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KSSS42QJT00 - Proper Refrigerant Charge - How to verify/measure?


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#1 cb20777

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Posted 07 July 2013 - 03:35 PM

I've been working on repairs to my Kitchenaid refrigerator (see http://appliantology...?hl=ksss42qjt00 ) and have become puzzled by the related topic of figuring out how to determine if the amount of refrigerant charge is too low, too high, or just right.

 

I have the following tools that would seem applicable:

  • Manifold gauge
  • High and low service ports (high is Schrader valve on the dryer, low is bullet piercing valve on the process port stub)
  • IR thermometer
  • Recharge adapter with "conceptually" calibrated gauge (i.e. too low, too high, nice, and something else as ranges).  This little gizmo screws on top of a small R134a container and also into the low service port.

I also have an evacuator pump, as well as a small digital scale, which I'm hoping NOTto have to use.

 

What I'm missing is the process for determining the proper amount of refrigerant.  In theory I could evac, then recharge using the scale to determine if the 6.7 oz requred had be inserted.  But that seems like overkill, and further is not really useful as a way to spot check given the suspect very slow leak in the system.

 

Are there any quantitative measurements and procedures I could use to figure this out?  I assume there must be, I just haven't been able to find them.



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#2 jumptrout

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Posted 07 July 2013 - 03:45 PM

Well,if you do not want to do it correctly,you are only guessing anyway.

The guessing way would be to charge to a low side PSI of 5.



#3 cb20777

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Posted 07 July 2013 - 03:46 PM

Oh yes, this might be relevant.  After coming home from vacation to a warm freezer, I eventually (after some false starts), recharged the system (while obviously slugging the compressor since I had the refrigerant bottle upside down - DOH!).  Anyway, the freezer is now nice and cold - YEAH.  But I was monitoring the high side pressure and after a day it changed from the 130-160 PSI range to around 250 PSI.  I freaked out thinking I had too much refrigerant and/or maybe the capillary tube was blocked by freezing water or other bad stuff I introduced.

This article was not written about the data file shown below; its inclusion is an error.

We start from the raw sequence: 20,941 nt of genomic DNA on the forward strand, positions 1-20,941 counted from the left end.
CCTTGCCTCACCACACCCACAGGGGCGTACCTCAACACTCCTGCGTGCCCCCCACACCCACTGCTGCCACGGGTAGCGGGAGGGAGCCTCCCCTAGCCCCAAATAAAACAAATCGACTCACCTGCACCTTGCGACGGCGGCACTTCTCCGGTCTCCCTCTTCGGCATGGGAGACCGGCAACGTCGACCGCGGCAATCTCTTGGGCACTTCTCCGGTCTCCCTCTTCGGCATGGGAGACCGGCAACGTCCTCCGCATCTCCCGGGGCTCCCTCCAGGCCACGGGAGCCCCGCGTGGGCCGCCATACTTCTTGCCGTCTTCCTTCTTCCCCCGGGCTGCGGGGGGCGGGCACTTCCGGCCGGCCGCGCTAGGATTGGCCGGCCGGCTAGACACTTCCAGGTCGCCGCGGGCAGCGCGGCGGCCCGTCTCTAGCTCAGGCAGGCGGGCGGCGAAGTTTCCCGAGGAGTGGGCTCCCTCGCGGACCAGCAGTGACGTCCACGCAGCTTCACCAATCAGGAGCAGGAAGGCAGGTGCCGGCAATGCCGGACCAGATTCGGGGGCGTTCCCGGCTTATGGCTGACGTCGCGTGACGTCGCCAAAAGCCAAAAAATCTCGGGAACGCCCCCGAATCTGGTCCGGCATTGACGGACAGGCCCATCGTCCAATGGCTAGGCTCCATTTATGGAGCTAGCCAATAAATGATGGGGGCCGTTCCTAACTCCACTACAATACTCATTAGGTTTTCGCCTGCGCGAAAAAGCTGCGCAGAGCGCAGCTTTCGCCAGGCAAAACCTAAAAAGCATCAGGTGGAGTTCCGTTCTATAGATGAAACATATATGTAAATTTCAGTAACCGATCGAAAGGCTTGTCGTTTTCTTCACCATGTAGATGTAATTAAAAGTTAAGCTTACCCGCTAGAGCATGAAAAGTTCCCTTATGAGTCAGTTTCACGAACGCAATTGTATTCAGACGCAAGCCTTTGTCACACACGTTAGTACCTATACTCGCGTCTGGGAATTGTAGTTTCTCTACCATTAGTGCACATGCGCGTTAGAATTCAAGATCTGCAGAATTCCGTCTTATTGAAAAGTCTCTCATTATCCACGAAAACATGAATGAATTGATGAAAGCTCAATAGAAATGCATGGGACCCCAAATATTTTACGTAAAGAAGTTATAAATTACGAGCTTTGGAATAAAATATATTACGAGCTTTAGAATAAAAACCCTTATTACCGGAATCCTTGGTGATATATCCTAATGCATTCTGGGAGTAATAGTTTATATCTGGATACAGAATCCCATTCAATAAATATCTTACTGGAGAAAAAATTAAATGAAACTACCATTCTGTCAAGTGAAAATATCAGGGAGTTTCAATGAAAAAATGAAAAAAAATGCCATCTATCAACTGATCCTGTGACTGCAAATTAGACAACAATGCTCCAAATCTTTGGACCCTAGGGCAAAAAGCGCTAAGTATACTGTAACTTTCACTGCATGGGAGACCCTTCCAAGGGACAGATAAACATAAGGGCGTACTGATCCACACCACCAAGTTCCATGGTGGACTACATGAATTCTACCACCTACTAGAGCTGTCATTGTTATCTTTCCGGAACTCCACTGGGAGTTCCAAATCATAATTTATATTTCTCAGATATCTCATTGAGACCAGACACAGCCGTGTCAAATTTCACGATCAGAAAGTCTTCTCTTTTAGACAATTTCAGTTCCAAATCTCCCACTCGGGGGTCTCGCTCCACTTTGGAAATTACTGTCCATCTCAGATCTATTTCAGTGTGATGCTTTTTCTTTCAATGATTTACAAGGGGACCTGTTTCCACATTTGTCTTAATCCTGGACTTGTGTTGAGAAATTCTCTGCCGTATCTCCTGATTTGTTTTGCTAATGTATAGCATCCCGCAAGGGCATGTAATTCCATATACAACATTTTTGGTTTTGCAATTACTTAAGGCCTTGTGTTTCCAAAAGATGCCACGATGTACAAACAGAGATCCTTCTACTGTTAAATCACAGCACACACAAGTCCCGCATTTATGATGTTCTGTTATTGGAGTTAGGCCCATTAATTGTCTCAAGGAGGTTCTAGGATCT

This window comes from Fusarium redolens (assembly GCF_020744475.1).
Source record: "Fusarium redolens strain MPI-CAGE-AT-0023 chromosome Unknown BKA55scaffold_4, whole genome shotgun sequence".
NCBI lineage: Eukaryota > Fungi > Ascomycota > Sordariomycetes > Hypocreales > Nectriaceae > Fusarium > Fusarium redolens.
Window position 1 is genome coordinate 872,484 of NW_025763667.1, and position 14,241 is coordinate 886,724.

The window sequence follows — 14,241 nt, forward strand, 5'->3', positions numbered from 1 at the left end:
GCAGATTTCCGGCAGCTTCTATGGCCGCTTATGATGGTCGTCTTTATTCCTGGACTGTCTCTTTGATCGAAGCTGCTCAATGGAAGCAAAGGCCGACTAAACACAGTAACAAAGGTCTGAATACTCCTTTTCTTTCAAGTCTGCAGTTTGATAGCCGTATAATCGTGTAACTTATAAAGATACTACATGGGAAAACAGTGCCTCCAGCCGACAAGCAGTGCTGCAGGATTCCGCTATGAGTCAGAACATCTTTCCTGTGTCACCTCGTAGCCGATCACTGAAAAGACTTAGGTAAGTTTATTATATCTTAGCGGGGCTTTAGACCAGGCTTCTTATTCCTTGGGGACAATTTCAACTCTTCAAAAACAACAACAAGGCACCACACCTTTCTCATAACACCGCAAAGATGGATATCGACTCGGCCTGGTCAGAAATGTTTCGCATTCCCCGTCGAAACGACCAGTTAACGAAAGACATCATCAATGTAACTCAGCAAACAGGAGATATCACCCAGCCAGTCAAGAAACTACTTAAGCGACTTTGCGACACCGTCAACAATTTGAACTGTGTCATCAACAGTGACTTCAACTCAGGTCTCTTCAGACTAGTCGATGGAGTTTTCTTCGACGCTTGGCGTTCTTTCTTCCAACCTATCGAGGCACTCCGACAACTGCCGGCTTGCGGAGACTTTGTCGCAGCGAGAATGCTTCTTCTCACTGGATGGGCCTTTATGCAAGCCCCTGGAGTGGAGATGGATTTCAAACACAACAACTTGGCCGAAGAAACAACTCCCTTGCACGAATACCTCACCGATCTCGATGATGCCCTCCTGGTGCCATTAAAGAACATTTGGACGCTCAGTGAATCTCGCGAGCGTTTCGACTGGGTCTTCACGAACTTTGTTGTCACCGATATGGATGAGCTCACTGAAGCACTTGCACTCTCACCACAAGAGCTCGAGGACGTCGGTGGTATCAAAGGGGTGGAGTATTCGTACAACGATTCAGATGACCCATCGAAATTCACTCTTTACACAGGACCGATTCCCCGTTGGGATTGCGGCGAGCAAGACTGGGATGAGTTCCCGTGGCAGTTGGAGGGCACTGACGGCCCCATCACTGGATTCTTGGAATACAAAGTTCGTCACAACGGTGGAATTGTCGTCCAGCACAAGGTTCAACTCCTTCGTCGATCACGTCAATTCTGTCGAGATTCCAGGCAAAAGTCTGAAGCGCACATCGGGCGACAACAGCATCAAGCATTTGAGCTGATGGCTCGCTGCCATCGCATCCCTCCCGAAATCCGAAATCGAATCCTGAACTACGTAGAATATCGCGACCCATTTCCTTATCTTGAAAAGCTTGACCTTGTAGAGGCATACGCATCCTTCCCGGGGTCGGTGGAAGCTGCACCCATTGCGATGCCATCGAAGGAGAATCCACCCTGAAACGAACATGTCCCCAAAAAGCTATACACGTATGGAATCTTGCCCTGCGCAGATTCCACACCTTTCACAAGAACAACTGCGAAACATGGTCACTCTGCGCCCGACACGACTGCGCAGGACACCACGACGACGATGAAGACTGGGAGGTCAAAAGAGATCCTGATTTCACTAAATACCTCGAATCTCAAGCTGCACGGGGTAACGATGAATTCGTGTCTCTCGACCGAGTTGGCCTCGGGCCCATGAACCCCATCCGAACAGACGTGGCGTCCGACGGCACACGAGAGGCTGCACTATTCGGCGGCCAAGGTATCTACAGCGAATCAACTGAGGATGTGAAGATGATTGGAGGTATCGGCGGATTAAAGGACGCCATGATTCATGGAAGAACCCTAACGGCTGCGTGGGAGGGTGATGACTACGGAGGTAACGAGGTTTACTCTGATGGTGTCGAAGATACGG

So I drained some of the charge at the low process port.  I as surpised to get a few cc's of greasy water (or very very thin oll) along with the warm vapor.  After this the high pressure was more consistent (around 150 PSI).  I also replaced the failed condensor fan.  The unit is currently behaving nicely (hard ice cream!).

 

So I am left with many questions.  What was that thin oily stuff anyway?  Was removing it good bad or indifferent?  How do I check the charge?



#4 jumptrout

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Posted 07 July 2013 - 03:52 PM

The thin oily stuff was oil and other contaminants in the system.

There may also be a high side restriction.

A 134a refrigerator system running correctly would be about1-5 low side psi and 105 or so on the high side.



#5 cb20777

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Posted 07 July 2013 - 04:03 PM

Thanks for the response.  Let me expose more of my ignorance:

 

Low side Pressure:

 

  • When you say (for example) 5 PSI on the low side, is that 5 PSI above standard atmospheric pressure, or 5 PSI over a full vacuum?
  • Secondly, I assume this is when the compressor is running (since when it is not the pressure tends to equalize between the low and high side) -- Am I understanding this correctly?
  • I seem to remember when I had the manifold gauge hooked up that the compressor pulled a vacuum on the low side (and the gauge switched from PSI(g) to measuring inches of mercury (I guess to avoid negative numbers of something -- it seemed odd until I realized this must be a common convention in the industry).  How eactly does this relate to the recharging process, or was this vacuum simply a side effect of far too little refrigerant in the system?

"The thin oily stuff was oil and other contaminants in the system"

  • Does that mean that letting it flow out was a GOOD thing?  Or is the oil something that should be replaced at some point?

Thanks for your help!!!






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